Since the beginning of reform and open-door policy in 1986, Vietnam has been exploring the market economy road, pursuing an export-oriented development policy. In 2006, Vietnam acceded to the WTO. In recent years, it has successively signed FTAs including the Comprehensive and Progressive Agreement for Trans-Pacific Partnership (CPTPP), which officially took effect on January 14, 2019; the EU-Vietnam Free Trade Agreement (EVFTA), which officially took effect on August 1, 2020; the UK-Vietnam Free Trade Agreement (UKFTA), which officially took effect on May 1, 2021; and the Regional Comprehensive Economic Partnership (RCEP), which officially took effect on January 1, 2022. All of these agreements have laid the foundation for reducing trade barriers, enhancing trade facilitation, and promoting economic development. For example, according to the EVFTA, Vietnam and the 28 EU economies enjoy preferential tariffs, and the two sides will remove 99 percent of tariffs within 10 years. The RCEP’s entry into force will eventually reduce tariffs on more than 90 percent of trade in goods to zero. “The signing and entry into force of the RCEP will open the door of opportunity for Vietnam to expand its market, increase its exports, participate in new value chains in the region, and attract more investment,” commented Nguyen Hong Dien, Minister of Industry and Trade of Vietnam.

Zhao Qian, head of the China Business Association Ho Chi Minh City Branch, identified two advantages Vietnam wields in manufacturing at this stage: Its land price and labor costs are low, and market access facilitation and tariff reductions brought about by the FTAs between Vietnam and other major economies have helped. Xu Ningning, executive president of the China-ASEAN Business Council and chairman of the RCEP Industry Cooperation Committee, said that Vietnam’s participation in various multilateral trade agreements is helping Vietnam’s economy to attract more investment, boost economic recovery, and consolidate and develop regional supply chains.

Geographic and Demographic Advantages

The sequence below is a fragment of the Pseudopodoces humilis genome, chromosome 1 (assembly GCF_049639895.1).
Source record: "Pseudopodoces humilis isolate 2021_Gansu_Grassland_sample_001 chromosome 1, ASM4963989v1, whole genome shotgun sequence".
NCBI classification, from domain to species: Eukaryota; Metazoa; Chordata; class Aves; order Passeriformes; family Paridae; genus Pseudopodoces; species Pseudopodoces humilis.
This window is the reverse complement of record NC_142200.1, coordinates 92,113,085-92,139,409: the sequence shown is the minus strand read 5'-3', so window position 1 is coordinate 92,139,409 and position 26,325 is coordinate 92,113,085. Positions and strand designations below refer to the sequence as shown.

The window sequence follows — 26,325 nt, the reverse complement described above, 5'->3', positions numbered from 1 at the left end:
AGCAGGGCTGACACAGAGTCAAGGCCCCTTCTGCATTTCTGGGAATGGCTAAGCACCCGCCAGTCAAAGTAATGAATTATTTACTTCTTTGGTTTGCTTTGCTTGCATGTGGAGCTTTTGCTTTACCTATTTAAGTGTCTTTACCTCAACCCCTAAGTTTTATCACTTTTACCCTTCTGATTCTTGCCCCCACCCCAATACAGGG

In recent years, Southeast Asian countries represented by Vietnam have been favorites of European and American countries as indispensable links on the global manufacturing supply chain. One important reason is the region’s geographic and demographic advantages. Vietnam faces the sea on three sides, with a long coastline and numerous ports, providing ideal conditions for the import and export of goods and tourism development. By the end of 2020, Vietnam had a population of 97.34 million with rich human resources of young people at low cost, which has attracted many enterprises to invest and build factories there.

For example, Samsung, Sony, Qualcomm, Adidas, and Nike have all built factories in Vietnam. Vietnam is now Samsung’s largest production base in the world. In 2021, Samsung Vietnam’s exports exceeded US$65.5 billion, up 16 percent year on year. By the end of 2021, Samsung Electronics invested US$18 billion in Vietnam, up 102 percent year on year.

Risks and Challenges

Vietnam’s robust economic recovery has been accompanied by risks and challenges. For example, the ongoing Russia-Ukraine conflict has exerted a lot of pressure on Vietnam’s economy, including the rising price of raw materials, inflation, and the disruption of global supply chains. Both Russia and Ukraine are important trading partners of Vietnam. Russia has many FDI projects in Vietnam, mainly in oil, gas, and electricity, all of which will have to be put on hold. According to an HSBC Bank report on March 31, Vietnam’s crude oil imports doubled in March alone, and its gasoline imports were four times more than the same period last year. Rising international oil prices have directly affected the country’s imports of raw materials. Manuela Ferro, the World Bank’s Regional Vice President for East Asia and Pacific Affairs, said that although East Asian and Pacific economies are recovering from the impact of the pandemic, tensions in Ukraine have added to the challenges for economic growth.

Although the Vietnamese economy is growing rapidly, many problems are persisting for the long run. For example, problems of excessive dependence on foreign capital, unitary industrial structure too reliant on processing, weak basic industries, and limited technical capacity are all bottlenecking Vietnam’s economic development. Professor Mi Liang remarked that despite its comparative advantage of cheap labor, Vietnam’s disadvantages of low labor skills, incomplete industrial systems, and limited economic size prevent it from replacing China completely as a manufacturing power. Xu Ningning identified Vietnam’s advantages as cheap young labor, low production cost, improved infrastructure, and preferential policies for attracting foreign capital. However, Vietnam now imports many raw materials and spare parts from China. The country needs more technical management personnel, core technologies, and a more systematic industrial chain. Many challenges remain for the country to maintain long-term, sustained, and stable economic growth.

 By Guo Xixian